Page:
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The Utah Jazz will be without their All-Star guard for at least one more week. On Friday, the Jazz announced that Donovan Mitchell continues to progress toward a return to game action following the right ankle sprain that he suffered last month and that he will be re-evaluated again in one week. 

Mitchell originally injured the ankle in a game against the Indiana Pacers on April 16. The injury occurred when Mitchell landed awkwardly after he jumped to block an outlet pass. After spending a couple of moments down on the court Mitchell was ultimately walked back to the locker room by his teammates. You can see the play where the injury occurred below: 

Shortly after being helped to the locker room, the Jazz announced that Mitchell was diagnosed with a right ankle sprain and would not return to the game against the Pacers. X-rays on the ankle came back negative, and an MRI on the ankle revealed no structural damage. This was all obviously great news for both Mitchell and the Jazz because when the injury initially happened it looked like it could be something more serious.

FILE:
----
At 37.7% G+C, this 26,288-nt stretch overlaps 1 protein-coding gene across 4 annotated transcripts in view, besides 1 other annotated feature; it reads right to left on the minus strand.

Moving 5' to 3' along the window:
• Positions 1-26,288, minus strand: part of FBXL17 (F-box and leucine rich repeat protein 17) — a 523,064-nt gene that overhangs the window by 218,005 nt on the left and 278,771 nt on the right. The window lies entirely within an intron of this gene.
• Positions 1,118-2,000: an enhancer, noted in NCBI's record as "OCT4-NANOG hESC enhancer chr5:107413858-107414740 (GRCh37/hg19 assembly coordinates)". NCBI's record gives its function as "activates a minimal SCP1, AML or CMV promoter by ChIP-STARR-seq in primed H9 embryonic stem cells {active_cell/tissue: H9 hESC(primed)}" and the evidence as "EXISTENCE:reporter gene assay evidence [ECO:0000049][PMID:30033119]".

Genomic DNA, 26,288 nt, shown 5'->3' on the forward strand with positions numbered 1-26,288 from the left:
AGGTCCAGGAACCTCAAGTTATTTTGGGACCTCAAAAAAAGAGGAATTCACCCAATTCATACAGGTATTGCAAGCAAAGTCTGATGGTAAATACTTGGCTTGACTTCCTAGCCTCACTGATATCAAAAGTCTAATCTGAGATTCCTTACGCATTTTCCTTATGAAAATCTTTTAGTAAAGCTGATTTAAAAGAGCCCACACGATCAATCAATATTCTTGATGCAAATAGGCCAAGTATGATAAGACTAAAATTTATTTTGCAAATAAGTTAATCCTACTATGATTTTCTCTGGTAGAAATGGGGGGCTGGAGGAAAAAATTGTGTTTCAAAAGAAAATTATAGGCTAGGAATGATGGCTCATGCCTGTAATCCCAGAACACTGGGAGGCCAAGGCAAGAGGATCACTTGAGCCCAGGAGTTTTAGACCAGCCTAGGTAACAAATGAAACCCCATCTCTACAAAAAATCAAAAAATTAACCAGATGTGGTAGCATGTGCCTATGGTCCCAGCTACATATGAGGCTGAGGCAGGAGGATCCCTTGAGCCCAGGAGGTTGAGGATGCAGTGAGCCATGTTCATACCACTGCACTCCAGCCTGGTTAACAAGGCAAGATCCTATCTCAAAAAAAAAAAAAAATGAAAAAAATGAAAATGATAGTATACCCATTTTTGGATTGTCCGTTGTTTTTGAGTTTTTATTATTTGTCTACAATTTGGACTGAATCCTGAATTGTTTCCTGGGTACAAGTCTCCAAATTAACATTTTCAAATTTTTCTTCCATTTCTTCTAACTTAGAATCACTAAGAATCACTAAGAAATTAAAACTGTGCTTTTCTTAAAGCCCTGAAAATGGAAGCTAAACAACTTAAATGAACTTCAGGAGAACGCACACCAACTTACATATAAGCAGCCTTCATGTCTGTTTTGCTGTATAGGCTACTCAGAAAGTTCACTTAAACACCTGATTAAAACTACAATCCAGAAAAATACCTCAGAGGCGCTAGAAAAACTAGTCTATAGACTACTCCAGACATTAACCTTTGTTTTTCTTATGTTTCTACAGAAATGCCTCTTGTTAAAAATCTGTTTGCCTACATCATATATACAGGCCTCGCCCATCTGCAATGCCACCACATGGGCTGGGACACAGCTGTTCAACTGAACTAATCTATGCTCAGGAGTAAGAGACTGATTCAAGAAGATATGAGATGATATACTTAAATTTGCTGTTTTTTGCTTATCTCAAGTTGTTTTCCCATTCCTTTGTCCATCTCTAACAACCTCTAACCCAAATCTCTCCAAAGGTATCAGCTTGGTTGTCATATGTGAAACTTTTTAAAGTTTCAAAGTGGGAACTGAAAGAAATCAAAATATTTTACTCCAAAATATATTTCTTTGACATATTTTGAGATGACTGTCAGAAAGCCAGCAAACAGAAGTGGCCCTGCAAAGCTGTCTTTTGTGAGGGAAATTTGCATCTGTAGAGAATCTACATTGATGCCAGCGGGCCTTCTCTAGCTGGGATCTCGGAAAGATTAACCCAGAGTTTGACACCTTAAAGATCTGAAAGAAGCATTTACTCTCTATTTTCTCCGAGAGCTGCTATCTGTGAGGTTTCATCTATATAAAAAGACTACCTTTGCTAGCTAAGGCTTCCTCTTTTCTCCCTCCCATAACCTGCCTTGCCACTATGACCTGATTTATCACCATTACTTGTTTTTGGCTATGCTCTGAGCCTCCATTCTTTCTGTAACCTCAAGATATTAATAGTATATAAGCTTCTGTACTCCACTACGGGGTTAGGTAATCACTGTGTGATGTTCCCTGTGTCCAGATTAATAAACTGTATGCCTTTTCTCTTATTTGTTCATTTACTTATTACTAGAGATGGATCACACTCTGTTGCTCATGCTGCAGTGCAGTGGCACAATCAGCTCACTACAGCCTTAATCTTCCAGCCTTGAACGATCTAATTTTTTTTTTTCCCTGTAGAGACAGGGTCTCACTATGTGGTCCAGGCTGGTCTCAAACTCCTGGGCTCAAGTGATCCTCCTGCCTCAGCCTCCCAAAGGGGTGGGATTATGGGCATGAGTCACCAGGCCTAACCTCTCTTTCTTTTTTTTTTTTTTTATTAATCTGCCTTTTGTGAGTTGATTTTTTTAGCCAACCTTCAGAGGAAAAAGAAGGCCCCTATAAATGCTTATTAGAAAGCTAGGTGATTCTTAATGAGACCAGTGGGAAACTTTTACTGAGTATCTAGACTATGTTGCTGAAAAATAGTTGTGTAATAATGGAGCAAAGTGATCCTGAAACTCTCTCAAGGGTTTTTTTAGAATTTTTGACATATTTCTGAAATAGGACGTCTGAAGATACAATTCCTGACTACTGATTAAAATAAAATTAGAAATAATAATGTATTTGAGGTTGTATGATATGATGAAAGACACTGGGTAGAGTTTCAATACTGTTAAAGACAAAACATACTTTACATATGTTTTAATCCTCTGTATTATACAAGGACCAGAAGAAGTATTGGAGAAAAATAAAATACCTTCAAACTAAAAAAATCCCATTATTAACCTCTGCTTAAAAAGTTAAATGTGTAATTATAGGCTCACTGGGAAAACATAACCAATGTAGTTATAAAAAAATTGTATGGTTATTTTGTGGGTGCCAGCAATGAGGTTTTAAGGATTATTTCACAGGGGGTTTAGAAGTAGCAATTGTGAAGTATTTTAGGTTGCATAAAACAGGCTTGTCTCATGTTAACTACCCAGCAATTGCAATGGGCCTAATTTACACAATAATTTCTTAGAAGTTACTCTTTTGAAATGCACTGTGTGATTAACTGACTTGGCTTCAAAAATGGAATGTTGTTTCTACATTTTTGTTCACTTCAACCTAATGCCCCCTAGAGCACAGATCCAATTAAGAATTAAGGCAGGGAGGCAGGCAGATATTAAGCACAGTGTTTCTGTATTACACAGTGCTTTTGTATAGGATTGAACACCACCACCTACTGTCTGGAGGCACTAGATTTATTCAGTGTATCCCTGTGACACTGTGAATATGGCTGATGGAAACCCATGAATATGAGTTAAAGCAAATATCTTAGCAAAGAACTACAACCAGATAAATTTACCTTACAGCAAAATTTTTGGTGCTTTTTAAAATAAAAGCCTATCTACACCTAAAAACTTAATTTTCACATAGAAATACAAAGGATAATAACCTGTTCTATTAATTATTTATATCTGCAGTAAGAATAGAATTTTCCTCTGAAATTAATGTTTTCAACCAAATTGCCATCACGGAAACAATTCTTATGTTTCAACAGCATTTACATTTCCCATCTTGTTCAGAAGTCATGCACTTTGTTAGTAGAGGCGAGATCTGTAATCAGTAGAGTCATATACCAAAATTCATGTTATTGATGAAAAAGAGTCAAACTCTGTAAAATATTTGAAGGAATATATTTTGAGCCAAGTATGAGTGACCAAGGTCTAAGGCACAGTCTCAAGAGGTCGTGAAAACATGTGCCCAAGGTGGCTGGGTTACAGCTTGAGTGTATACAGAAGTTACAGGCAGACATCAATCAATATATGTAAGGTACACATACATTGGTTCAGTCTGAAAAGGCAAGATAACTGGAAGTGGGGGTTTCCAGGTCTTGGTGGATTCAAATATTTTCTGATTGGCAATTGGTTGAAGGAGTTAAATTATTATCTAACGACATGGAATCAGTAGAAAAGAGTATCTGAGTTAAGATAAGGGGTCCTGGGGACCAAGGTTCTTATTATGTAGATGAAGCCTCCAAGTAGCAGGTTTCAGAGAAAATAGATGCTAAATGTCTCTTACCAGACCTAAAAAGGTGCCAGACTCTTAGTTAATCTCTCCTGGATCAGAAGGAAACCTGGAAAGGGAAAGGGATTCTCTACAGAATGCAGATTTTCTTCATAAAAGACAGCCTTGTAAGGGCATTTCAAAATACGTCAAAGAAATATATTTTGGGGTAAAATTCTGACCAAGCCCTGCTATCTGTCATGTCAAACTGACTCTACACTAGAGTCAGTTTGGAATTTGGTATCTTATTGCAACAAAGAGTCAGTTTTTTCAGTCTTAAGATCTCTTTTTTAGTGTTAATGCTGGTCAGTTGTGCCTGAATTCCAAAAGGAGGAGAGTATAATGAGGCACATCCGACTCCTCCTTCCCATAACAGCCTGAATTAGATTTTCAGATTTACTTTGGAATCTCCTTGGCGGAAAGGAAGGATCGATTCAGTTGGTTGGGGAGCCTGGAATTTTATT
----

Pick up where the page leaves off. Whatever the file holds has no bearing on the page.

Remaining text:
Mitchell has been sidelined since the injury occurred, and he has missed 11 games as a result. The good news for the Jazz is that they've been able to maintain their spot at the top of the Western Conference playoff picture in Mitchell's absence. With five games remaining on their regular season schedule, Utah holds a slim one-game lead over the Phoenix Suns for the top seed. 

Given the timetable provided, it's possible that Mitchell returns for one of Utah's final regular season games, but it's also possible that he's held out until the start of postseason play. The Jazz are either going to finish first or second in the West and since Mitchell's health is the most important factor for the team's playoff push, it makes sense that he isn't being rushed back. If the Jazz are fully healthy for the playoffs, they'll have a legitimate chance to make a real run. Mitchell is averaging a career-high in points (26.4) and assists (5.2) per game this season, while also shooting a career-high 38 percent from long distance.